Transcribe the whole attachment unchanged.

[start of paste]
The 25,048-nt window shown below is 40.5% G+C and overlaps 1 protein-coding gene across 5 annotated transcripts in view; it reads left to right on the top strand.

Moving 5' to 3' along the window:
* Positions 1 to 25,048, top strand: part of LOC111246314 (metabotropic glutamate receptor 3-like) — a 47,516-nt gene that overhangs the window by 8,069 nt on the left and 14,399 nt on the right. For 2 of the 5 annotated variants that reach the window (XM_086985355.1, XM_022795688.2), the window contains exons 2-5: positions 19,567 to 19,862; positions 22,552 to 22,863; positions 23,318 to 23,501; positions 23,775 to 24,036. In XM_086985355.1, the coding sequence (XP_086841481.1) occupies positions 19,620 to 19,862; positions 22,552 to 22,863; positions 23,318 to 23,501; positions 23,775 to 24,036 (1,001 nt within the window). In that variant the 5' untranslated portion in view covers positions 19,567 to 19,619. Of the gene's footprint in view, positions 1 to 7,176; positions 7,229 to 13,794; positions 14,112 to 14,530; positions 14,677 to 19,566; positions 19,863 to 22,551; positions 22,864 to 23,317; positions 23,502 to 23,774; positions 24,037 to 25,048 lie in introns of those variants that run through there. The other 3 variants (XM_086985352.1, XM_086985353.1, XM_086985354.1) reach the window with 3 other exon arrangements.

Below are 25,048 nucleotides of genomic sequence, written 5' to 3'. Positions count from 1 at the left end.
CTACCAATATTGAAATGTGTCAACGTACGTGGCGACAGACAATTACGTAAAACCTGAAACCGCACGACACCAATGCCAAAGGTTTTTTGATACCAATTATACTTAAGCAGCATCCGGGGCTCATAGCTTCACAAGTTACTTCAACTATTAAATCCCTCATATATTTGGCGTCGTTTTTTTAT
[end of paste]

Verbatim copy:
The 25,048-nt window shown below is 40.5% G+C and overlaps 1 protein-coding gene across 5 annotated transcripts in view; it reads left to right on the top strand.

Moving 5' to 3' along the window:
* Positions 1 to 25,048, top strand: part of LOC111246314 (metabotropic glutamate receptor 3-like) — a 47,516-nt gene that overhangs the window by 8,069 nt on the left and 14,399 nt on the right. For 2 of the 5 annotated variants that reach the window (XM_086985355.1, XM_022795688.2), the window contains exons 2-5: positions 19,567 to 19,862; positions 22,552 to 22,863; positions 23,318 to 23,501; positions 23,775 to 24,036. In XM_086985355.1, the coding sequence (XP_086841481.1) occupies positions 19,620 to 19,862; positions 22,552 to 22,863; positions 23,318 to 23,501; positions 23,775 to 24,036 (1,001 nt within the window). In that variant the 5' untranslated portion in view covers positions 19,567 to 19,619. Of the gene's footprint in view, positions 1 to 7,176; positions 7,229 to 13,794; positions 14,112 to 14,530; positions 14,677 to 19,566; positions 19,863 to 22,551; positions 22,864 to 23,317; positions 23,502 to 23,774; positions 24,037 to 25,048 lie in introns of those variants that run through there. The other 3 variants (XM_086985352.1, XM_086985353.1, XM_086985354.1) reach the window with 3 other exon arrangements.

Below are 25,048 nucleotides of genomic sequence, written 5' to 3'. Positions count from 1 at the left end.
CTACCAATATTGAAATGTGTCAACGTACGTGGCGACAGACAATTACGTAAAACCTGAAACCGCACGACACCAATGCCAAAGGTTTTTTGATACCAATTATACTTAAGCAGCATCCGGGGCTCATAGCTTCACAAGTTACTTCAACTATTAAATCCCTCATATATTTGGCGTCGTTTTTTTAT